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Continued from Part 35: The New Stories
While still being the most elaborate, 100 Great Linux Games was far from the only shovelware set of games released for Linux, with several UNIX CD-ROM vendors such as Walnut Creek CDROM and Omeron Systems also seeking a piece of the action for themselves. These were often more spartan sets of software packages made in line with their other offerings, including not just games but also the libraries and utilities associated with them, as well as emulators, screensavers, and software toys.
Linux Games & Entertainment for X Windows by hemming GmbH is another such example. From 1999, it was part of a series of seven Linux software CD-ROMs on topics such as networking, multimedia, science, office, system administration, and one of just general tools. This unassuming disc promises to be easy to use three times on the case spine. This did not prove to be my experience, but in fairness, it was designed with SUSE Linux 6.1 and Red Hat Linux 5.1 in mind.
For some bizarre reason the CD-ROM must be mounted and explored with root permissions in order for the contents to be displayed, something which is not mentioned in the instructions printed on the inside of the jewel case insert. From there you can load either the index_e.htm or index_d.htm files in a web browser for an HTML based menu in either English or German. This takes the form of a table list of entries, with "copy program" links under them bringing up a save file dialogue.
Most of the games are distributed as just the raw source code archives, along with a few binary tarballs and some scant RPM packages. The bulk of these refused to build for me, and given that a great deal of the games had either been packaged with my Linux distribution already, or had superior sources available for them online, I did not feel much need to troubleshoot them. Really the main value of this set today is just as a reference for what games were floating around at the time.
A slew of familiar favourites such as The Ace of Penguins, software from Bill Kendrick's New Breed Software, iMaze, as well as several games from the KDE and GNOME desktop environments are included. There are also early versions of many enduring free software classics such as FreeCiv, FlightGear, and BZFlag. Also of note is Craft: The Vicious Vikings, another game which refused to build but has Linux binaries easily available as part of the craft_l35.tar.Z archive on SourceForge.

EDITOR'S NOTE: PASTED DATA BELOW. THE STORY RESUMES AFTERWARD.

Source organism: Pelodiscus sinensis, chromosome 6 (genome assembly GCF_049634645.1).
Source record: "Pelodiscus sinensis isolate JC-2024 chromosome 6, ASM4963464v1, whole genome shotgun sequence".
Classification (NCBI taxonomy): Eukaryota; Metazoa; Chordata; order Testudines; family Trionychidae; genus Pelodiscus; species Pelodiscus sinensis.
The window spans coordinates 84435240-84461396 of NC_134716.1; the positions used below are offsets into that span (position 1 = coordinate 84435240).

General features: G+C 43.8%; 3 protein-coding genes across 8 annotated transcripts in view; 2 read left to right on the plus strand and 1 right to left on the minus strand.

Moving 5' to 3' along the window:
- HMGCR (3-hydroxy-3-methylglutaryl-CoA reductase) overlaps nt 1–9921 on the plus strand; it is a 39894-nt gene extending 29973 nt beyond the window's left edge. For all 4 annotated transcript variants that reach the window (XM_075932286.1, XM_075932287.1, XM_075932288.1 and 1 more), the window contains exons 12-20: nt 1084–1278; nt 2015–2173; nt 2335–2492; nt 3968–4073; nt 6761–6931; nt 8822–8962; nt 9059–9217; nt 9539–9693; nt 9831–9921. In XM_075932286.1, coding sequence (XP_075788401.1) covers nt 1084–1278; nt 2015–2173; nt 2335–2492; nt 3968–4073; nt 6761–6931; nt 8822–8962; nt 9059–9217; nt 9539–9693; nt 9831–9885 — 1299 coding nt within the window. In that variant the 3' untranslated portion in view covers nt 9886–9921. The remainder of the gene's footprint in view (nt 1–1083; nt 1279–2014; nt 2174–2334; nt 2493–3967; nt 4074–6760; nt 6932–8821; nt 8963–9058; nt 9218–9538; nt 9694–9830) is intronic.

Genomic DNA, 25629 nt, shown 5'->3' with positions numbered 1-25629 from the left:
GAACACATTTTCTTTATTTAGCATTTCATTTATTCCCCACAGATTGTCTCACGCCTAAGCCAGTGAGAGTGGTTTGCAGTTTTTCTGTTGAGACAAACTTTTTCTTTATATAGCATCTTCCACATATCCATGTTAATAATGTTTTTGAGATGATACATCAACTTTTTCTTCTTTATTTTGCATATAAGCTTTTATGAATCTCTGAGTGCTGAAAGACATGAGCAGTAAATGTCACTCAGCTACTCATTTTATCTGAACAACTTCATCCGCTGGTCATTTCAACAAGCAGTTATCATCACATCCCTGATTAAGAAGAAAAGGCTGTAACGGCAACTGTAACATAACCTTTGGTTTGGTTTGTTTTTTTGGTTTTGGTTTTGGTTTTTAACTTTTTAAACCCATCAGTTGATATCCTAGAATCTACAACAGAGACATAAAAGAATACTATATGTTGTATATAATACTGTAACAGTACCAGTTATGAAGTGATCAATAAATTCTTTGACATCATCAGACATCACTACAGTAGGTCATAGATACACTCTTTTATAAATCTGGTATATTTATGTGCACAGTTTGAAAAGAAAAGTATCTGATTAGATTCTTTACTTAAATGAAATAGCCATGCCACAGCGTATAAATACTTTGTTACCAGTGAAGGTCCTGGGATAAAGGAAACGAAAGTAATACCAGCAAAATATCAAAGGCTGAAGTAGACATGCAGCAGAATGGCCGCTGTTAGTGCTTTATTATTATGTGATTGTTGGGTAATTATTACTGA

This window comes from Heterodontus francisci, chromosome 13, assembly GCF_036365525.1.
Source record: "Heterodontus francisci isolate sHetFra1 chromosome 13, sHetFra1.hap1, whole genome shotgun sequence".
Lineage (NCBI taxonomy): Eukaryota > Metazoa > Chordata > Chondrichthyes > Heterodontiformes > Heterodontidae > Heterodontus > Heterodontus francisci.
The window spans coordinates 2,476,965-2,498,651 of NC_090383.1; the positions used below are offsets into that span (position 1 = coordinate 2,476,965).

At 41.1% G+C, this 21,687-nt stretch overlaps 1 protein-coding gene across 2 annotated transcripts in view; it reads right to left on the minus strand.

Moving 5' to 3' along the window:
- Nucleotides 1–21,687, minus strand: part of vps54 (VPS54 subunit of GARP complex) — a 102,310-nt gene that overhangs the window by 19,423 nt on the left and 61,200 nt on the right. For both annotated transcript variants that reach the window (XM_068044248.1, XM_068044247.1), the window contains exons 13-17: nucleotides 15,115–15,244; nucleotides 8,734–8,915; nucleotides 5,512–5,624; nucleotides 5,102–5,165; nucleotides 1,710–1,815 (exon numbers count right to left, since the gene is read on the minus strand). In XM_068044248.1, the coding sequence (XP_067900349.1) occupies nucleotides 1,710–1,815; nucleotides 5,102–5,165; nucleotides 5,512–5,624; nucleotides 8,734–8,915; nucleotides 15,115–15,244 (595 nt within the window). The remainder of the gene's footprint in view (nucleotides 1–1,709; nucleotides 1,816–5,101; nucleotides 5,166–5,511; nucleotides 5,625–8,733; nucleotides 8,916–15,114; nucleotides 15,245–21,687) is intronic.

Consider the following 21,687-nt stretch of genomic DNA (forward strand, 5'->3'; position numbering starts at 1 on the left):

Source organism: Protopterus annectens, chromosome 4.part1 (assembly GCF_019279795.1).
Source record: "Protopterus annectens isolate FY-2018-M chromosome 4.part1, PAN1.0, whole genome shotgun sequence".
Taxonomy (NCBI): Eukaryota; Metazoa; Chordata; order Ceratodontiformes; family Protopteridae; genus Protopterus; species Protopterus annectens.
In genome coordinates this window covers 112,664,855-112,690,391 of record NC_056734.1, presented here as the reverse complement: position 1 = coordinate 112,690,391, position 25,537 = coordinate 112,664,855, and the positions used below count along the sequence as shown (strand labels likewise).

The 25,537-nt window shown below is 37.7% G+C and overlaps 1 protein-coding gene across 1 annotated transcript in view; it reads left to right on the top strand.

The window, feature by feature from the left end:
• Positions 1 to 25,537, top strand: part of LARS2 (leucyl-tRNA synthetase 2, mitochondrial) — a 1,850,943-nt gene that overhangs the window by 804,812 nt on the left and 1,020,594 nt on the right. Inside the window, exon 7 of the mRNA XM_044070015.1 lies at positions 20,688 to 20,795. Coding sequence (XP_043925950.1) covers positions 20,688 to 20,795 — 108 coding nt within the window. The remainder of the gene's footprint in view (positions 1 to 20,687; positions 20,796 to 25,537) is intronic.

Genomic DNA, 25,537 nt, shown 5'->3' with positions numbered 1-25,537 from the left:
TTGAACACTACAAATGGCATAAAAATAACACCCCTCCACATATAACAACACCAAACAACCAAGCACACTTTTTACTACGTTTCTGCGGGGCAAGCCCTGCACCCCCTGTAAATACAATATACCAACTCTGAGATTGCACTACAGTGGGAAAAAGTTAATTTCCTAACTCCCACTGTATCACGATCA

Craft is a rudimentary but functional real-time strategy game where you establish and then defend a Viking colony from attacks. Also on the CD-ROM is the multidirectional shooter Maelstrom, which again just ships by default with my Linux distribution, but is notable regardless for being an early port by Simple DirectMedia Layer creator and Loki Software lead coder Sam Lantinga. Honestly, the three games that grabbed my attention the most were three that were never finished.
Hatman - The Game of Kings is an impressive but undercooked SVGAlib clone of Pacman which does have an RPM package on the disc but sadly had sound support disabled at compilation. There were a number of other Pacman clones featured, but this one had the most potential. Then there was the scrolling platformer prototype The L.O.S.E.R Corps, which again would not compile, but did from a later release from Tucows, which pleased me by using my MIDI synth hardware.
The third curiosity that I was not aware of before was Tom Bombem: The Invasion of the Inanimate Objects which once had the distinction of being affably rejected by Apogee Software. This would not compile for me as well, but I did discover that the game was later rebuilt using SDL, and this more modern version worked fine for me. First programmed by Vince Weaver back when he was sixteen in 1994, the game has a personality that too many of the other myriad games on the disc lack.
Some early 3D titles worth highlighting on this set are Zarch, although only the X11 variant ran, and BattleBall, both games where you take control of vehicles to battle human or computer players over simplified polygonal environments. An honourable mention also goes out to Spellcast, an X11 recreation of the pen and pencil wizard battler Spellcaster, which I did at long last get to compile by editing the Makefile to point XLIB to "/usr/X11R6/lib" instead of its default path. Small victories.
The ultimate fate of hemming GmbH was a tragic one, as the company faltered not long after the grisly murder of its founder in May 2001 near Andenne in Belgium. I do not feel it is appropriate to delve too much into the sordid details of the case here, but for those of you who are so inclined, you can add the name Olaf Hemming on to your true crime Linux bingo card alongside the likes of Hans Reiser or perhaps Ian Murdock. This is without getting into the white collar crime. Anyway, onto lighter matters.
Carrying on in Part 37: Dashing Through the Snow
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